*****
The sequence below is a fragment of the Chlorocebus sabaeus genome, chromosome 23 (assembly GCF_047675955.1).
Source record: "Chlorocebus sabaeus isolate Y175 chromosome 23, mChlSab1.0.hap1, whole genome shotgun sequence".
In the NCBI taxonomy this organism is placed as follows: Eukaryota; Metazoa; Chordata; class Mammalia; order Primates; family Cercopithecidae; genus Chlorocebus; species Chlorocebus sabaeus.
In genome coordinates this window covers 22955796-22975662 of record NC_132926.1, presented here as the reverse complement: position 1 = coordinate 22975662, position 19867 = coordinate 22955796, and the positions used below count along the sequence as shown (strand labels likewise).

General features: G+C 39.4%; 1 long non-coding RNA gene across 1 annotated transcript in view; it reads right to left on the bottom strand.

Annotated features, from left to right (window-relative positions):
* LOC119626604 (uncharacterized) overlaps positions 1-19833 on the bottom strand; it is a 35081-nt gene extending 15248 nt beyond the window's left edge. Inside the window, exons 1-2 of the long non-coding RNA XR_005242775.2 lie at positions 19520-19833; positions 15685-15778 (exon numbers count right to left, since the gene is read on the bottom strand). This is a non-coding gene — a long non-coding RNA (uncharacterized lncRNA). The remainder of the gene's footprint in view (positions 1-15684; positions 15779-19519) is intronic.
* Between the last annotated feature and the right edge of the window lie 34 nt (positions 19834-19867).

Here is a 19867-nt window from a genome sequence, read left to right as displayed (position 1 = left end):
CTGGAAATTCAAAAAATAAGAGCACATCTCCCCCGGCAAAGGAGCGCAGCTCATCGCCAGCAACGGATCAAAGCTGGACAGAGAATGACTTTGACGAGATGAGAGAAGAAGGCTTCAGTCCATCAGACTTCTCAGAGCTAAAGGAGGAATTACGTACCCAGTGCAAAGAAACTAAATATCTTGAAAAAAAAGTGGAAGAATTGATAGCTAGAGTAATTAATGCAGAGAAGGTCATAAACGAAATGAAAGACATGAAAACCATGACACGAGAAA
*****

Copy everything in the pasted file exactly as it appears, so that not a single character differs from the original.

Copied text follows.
The sequence below is a fragment of the Chlorocebus sabaeus genome, chromosome 23 (assembly GCF_047675955.1).
Source record: "Chlorocebus sabaeus isolate Y175 chromosome 23, mChlSab1.0.hap1, whole genome shotgun sequence".
In the NCBI taxonomy this organism is placed as follows: Eukaryota; Metazoa; Chordata; class Mammalia; order Primates; family Cercopithecidae; genus Chlorocebus; species Chlorocebus sabaeus.
In genome coordinates this window covers 22955796-22975662 of record NC_132926.1, presented here as the reverse complement: position 1 = coordinate 22975662, position 19867 = coordinate 22955796, and the positions used below count along the sequence as shown (strand labels likewise).

General features: G+C 39.4%; 1 long non-coding RNA gene across 1 annotated transcript in view; it reads right to left on the bottom strand.

Annotated features, from left to right (window-relative positions):
* LOC119626604 (uncharacterized) overlaps positions 1-19833 on the bottom strand; it is a 35081-nt gene extending 15248 nt beyond the window's left edge. Inside the window, exons 1-2 of the long non-coding RNA XR_005242775.2 lie at positions 19520-19833; positions 15685-15778 (exon numbers count right to left, since the gene is read on the bottom strand). This is a non-coding gene — a long non-coding RNA (uncharacterized lncRNA). The remainder of the gene's footprint in view (positions 1-15684; positions 15779-19519) is intronic.
* Between the last annotated feature and the right edge of the window lie 34 nt (positions 19834-19867).

Here is a 19867-nt window from a genome sequence, read left to right as displayed (position 1 = left end):
CTGGAAATTCAAAAAATAAGAGCACATCTCCCCCGGCAAAGGAGCGCAGCTCATCGCCAGCAACGGATCAAAGCTGGACAGAGAATGACTTTGACGAGATGAGAGAAGAAGGCTTCAGTCCATCAGACTTCTCAGAGCTAAAGGAGGAATTACGTACCCAGTGCAAAGAAACTAAATATCTTGAAAAAAAAGTGGAAGAATTGATAGCTAGAGTAATTAATGCAGAGAAGGTCATAAACGAAATGAAAGACATGAAAACCATGACACGAGAAA